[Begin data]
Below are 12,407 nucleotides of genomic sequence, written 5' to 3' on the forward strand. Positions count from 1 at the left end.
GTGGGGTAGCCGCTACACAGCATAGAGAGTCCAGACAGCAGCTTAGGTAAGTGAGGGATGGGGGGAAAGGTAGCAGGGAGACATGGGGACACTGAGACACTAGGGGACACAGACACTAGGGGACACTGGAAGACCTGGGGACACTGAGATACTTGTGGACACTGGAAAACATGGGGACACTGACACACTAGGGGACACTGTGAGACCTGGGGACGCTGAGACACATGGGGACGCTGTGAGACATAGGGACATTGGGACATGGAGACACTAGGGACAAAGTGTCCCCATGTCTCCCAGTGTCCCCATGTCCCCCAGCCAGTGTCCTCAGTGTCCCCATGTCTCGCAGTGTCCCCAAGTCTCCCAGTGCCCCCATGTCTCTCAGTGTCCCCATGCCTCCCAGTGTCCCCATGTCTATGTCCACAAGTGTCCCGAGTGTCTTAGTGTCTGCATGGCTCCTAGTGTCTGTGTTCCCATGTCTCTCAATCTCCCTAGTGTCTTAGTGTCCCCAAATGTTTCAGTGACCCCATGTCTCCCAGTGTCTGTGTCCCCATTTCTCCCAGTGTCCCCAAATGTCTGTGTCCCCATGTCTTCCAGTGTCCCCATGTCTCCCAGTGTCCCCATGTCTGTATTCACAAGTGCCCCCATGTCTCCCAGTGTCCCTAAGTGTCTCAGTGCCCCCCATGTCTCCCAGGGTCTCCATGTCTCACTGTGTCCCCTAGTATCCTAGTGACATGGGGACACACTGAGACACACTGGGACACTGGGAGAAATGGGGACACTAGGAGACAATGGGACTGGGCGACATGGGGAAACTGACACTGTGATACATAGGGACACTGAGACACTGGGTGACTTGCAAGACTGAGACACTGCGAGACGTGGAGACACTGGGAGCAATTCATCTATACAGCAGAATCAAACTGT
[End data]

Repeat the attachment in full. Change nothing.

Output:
Below are 12,407 nucleotides of genomic sequence, written 5' to 3' on the forward strand. Positions count from 1 at the left end.
GTGGGGTAGCCGCTACACAGCATAGAGAGTCCAGACAGCAGCTTAGGTAAGTGAGGGATGGGGGGAAAGGTAGCAGGGAGACATGGGGACACTGAGACACTAGGGGACACAGACACTAGGGGACACTGGAAGACCTGGGGACACTGAGATACTTGTGGACACTGGAAAACATGGGGACACTGACACACTAGGGGACACTGTGAGACCTGGGGACGCTGAGACACATGGGGACGCTGTGAGACATAGGGACATTGGGACATGGAGACACTAGGGACAAAGTGTCCCCATGTCTCCCAGTGTCCCCATGTCCCCCAGCCAGTGTCCTCAGTGTCCCCATGTCTCGCAGTGTCCCCAAGTCTCCCAGTGCCCCCATGTCTCTCAGTGTCCCCATGCCTCCCAGTGTCCCCATGTCTATGTCCACAAGTGTCCCGAGTGTCTTAGTGTCTGCATGGCTCCTAGTGTCTGTGTTCCCATGTCTCTCAATCTCCCTAGTGTCTTAGTGTCCCCAAATGTTTCAGTGACCCCATGTCTCCCAGTGTCTGTGTCCCCATTTCTCCCAGTGTCCCCAAATGTCTGTGTCCCCATGTCTTCCAGTGTCCCCATGTCTCCCAGTGTCCCCATGTCTGTATTCACAAGTGCCCCCATGTCTCCCAGTGTCCCTAAGTGTCTCAGTGCCCCCCATGTCTCCCAGGGTCTCCATGTCTCACTGTGTCCCCTAGTATCCTAGTGACATGGGGACACACTGAGACACACTGGGACACTGGGAGAAATGGGGACACTAGGAGACAATGGGACTGGGCGACATGGGGAAACTGACACTGTGATACATAGGGACACTGAGACACTGGGTGACTTGCAAGACTGAGACACTGCGAGACGTGGAGACACTGGGAGCAATTCATCTATACAGCAGAATCAAACTGT